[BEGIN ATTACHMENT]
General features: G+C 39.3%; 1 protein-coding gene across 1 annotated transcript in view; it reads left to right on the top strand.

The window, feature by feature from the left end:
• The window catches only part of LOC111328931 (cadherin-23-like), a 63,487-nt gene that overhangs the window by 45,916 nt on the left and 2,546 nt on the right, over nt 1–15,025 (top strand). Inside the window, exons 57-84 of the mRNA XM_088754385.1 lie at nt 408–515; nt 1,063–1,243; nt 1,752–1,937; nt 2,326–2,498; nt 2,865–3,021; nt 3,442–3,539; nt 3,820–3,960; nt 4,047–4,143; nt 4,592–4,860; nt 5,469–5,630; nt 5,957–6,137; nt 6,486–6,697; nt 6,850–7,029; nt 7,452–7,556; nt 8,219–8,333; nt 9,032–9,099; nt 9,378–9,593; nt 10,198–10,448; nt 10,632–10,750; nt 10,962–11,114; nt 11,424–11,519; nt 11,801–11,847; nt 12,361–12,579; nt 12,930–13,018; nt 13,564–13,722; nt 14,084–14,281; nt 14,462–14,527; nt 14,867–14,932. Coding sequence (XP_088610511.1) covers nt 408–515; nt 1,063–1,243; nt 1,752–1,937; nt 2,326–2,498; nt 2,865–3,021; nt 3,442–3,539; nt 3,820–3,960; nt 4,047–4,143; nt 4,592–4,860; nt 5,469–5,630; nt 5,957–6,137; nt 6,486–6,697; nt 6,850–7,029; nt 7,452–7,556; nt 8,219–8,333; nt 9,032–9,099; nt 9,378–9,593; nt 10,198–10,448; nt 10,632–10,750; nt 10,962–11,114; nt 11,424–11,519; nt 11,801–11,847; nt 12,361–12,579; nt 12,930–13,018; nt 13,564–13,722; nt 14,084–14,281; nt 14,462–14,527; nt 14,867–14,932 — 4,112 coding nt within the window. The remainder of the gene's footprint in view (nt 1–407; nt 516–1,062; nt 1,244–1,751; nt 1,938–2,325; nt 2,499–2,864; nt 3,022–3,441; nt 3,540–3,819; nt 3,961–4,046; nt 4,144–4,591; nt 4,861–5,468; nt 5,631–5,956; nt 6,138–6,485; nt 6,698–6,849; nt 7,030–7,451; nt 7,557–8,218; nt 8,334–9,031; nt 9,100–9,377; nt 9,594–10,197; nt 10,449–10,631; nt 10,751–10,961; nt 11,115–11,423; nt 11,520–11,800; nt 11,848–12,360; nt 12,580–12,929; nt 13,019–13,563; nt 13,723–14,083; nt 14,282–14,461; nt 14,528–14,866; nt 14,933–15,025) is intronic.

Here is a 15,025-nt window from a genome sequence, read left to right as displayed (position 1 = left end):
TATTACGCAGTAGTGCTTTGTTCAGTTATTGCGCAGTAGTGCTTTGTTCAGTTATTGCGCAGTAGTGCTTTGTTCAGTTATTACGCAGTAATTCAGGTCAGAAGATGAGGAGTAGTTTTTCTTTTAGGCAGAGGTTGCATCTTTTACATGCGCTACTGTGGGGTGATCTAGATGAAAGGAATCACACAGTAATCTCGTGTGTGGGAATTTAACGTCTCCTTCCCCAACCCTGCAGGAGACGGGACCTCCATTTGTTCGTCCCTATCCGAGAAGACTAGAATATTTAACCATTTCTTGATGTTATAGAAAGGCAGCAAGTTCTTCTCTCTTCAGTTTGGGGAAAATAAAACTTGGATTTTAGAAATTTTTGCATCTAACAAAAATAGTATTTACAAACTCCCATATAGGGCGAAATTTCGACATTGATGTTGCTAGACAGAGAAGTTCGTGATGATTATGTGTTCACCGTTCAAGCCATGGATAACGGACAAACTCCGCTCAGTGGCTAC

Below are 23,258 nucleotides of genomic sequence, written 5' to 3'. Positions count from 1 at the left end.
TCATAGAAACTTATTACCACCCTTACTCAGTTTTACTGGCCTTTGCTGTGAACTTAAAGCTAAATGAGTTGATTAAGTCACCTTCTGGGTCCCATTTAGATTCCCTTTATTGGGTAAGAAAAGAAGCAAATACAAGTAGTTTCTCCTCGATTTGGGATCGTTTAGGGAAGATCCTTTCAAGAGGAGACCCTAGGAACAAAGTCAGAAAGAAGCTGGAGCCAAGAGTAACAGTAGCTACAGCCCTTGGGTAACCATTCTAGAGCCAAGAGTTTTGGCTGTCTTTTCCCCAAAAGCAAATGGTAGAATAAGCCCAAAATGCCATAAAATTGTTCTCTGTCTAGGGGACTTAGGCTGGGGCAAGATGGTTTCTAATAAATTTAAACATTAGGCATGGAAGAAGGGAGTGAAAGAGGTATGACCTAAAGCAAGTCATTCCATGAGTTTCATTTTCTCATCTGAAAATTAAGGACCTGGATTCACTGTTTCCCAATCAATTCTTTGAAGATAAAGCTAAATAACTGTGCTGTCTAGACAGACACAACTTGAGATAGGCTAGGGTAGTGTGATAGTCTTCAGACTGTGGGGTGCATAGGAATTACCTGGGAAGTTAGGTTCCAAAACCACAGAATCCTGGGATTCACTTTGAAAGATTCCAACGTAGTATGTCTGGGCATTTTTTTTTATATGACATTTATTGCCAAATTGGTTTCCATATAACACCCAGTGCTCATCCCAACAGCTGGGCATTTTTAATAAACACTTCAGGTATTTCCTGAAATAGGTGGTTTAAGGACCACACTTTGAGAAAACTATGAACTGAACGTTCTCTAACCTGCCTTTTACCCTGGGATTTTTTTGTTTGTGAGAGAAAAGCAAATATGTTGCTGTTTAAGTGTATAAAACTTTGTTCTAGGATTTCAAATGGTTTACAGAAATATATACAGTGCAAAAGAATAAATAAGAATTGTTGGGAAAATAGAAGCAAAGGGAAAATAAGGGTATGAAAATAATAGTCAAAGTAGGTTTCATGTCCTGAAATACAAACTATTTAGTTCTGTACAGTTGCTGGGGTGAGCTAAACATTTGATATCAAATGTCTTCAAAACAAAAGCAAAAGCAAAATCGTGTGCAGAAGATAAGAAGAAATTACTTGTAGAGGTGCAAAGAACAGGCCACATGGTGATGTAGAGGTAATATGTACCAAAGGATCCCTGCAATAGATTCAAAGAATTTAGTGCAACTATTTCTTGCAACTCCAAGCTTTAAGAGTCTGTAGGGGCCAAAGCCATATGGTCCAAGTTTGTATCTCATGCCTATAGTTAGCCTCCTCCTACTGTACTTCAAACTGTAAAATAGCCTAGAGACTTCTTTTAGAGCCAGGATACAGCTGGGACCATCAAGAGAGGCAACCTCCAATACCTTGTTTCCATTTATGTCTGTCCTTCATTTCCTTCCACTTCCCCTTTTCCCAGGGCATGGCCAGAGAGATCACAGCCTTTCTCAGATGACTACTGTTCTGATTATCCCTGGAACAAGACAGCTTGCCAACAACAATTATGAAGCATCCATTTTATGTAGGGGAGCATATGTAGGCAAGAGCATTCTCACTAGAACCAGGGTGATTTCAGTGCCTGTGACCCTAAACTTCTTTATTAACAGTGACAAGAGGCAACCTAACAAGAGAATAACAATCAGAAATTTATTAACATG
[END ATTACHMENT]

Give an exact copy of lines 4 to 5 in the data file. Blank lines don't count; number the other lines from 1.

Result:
Here is a 15,025-nt window from a genome sequence, read left to right as displayed (position 1 = left end):
TATTACGCAGTAGTGCTTTGTTCAGTTATTGCGCAGTAGTGCTTTGTTCAGTTATTGCGCAGTAGTGCTTTGTTCAGTTATTACGCAGTAATTCAGGTCAGAAGATGAGGAGTAGTTTTTCTTTTAGGCAGAGGTTGCATCTTTTACATGCGCTACTGTGGGGTGATCTAGATGAAAGGAATCACACAGTAATCTCGTGTGTGGGAATTTAACGTCTCCTTCCCCAACCCTGCAGGAGACGGGACCTCCATTTGTTCGTCCCTATCCGAGAAGACTAGAATATTTAACCATTTCTTGATGTTATAGAAAGGCAGCAAGTTCTTCTCTCTTCAGTTTGGGGAAAATAAAACTTGGATTTTAGAAATTTTTGCATCTAACAAAAATAGTATTTACAAACTCCCATATAGGGCGAAATTTCGACATTGATGTTGCTAGACAGAGAAGTTCGTGATGATTATGTGTTCACCGTTCAAGCCATGGATAACGGACAAACTCCGCTCAGTGGCTAC